In the days following the demonstration the Old Closeteer thought more about boiler fuels that can all be traced back to sunshine; whether light recently received or prehistoric as in fossil fuels that got theirs through photosynthesis over a hundred million years before men and his machines. The basic chemical change that takes place in green leaves, the food makers of plants and algae, is:
light + water + carbon dioxide à oxygen + sugars
The basic equation releasing the energy absorbed in photosynthesis and that happening in us right now and in Carl’s firebox is:
oxygen + fuel (food, wood, oil, etc.) à carbon dioxide + water + heat
It is this heat from burning that changes liquid water to vapor, one quart of liquid produces 1700 quarts of gas at atmospheric pressure. If contained the vapor is under enormous pressure and thus capable of doing work, such as, pushing pistons thus turning flywheels. Notice the two processes, photosynthesis and burning (and cellular respiration), are reverses of one another. There is virtually no pollution as from internal combustion engines. The water and carbon dioxide goes out the boiler’s stack.
Our resident wizard with metals and wood reminds us what the old steam days were like and what might be again with modifications and new materials. Thirty years ago Richard Stegeman* designed a small boiler and pump called Water Heart that has solar energy directly heating the water with no big boiler involved. Exhaust steam from the engine is the only byproduct to enter the atmosphere. He designed it to run pumps in poor countries for drinking and irrigation water. The exhaust heat from these small steam engines might also be captured and used. Who knows what the future Carls and Richards of the world will come up with? Steam, still used to run turbines in power plants, may make a comeback in our workshops and on our roads.*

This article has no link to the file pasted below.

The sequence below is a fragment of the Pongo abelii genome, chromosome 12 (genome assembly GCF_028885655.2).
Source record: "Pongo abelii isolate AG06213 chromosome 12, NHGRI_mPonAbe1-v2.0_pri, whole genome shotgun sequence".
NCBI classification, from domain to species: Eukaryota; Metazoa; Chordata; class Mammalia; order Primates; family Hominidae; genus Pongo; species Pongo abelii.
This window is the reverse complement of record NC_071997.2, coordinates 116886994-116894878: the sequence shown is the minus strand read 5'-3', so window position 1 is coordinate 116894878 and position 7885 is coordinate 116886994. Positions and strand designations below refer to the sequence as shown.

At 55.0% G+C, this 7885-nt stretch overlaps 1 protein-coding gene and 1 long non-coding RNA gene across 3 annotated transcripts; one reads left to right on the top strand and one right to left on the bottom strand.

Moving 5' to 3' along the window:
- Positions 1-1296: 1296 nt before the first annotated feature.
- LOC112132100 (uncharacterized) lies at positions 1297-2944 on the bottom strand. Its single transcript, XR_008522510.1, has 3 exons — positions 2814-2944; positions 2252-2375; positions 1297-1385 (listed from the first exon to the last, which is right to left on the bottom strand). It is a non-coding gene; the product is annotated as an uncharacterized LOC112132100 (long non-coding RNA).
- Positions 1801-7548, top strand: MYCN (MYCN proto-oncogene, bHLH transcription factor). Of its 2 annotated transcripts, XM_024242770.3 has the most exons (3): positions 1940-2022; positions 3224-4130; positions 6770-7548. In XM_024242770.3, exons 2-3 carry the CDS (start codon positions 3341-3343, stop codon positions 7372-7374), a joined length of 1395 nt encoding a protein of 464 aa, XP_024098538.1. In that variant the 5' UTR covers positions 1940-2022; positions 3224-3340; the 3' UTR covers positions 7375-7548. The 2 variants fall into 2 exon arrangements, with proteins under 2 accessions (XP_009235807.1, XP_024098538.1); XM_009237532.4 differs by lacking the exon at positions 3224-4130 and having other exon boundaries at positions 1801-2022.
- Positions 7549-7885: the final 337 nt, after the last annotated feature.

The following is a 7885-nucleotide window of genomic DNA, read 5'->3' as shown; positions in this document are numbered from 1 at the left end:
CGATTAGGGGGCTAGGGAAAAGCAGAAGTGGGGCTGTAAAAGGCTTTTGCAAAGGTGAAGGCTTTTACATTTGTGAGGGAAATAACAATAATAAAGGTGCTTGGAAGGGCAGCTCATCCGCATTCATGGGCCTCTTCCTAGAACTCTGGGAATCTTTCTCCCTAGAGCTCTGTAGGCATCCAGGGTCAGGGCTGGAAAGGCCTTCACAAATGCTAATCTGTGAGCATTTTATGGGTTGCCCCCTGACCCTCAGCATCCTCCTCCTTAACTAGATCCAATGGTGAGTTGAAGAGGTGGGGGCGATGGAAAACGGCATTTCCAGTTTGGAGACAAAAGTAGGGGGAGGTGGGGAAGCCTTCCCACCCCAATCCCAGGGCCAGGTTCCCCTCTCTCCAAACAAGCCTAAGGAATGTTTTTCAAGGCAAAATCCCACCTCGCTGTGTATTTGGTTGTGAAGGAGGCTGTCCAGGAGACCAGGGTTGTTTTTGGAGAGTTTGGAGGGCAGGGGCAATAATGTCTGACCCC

* “Steam Power is Coming Back: An old technology is making a comeback” by Jo Belanger – This article and more on alternative energy is in the May/June 1999 issue of Countryside magazine. ______________________________________________________________________________
WATER RESOURCE AND CONSERVATION INFORMATION
FOR MIDDLETON, BOXFORD AND TOPSFIELD`
|Precipitation Data* for Month of:||June||July||Aug||Sept|
|30 Year Normal (1981 – 2010) Inches||3.95||3.89||3.37||3.77|
|2015 Central Watershed Actual||5.87||2.12||2.67||1.0 as of 9/14**|
Ipswich R. Flow Rate (S. Middleton USGS Gage) in Cubic Feet/ Second (CFS):
For Sept 14, 2015 Normal . . . 3.7 CFS Current Rate . . . 4.8 CFS
*Danvers Water Filtration Plant, Lake Street, Middleton is the source for actual precipitation data thru Aug..
**Middleton Stream Team is source of actual precipitation data for Sept..
Normals data is from the National Climatic Data Center.
THE WATER CLOSET is provided by the Middleton Stream Team: www.middletonstreamteam.org or <MSTMiddletonMA@gmail.com> or (978) 777-4584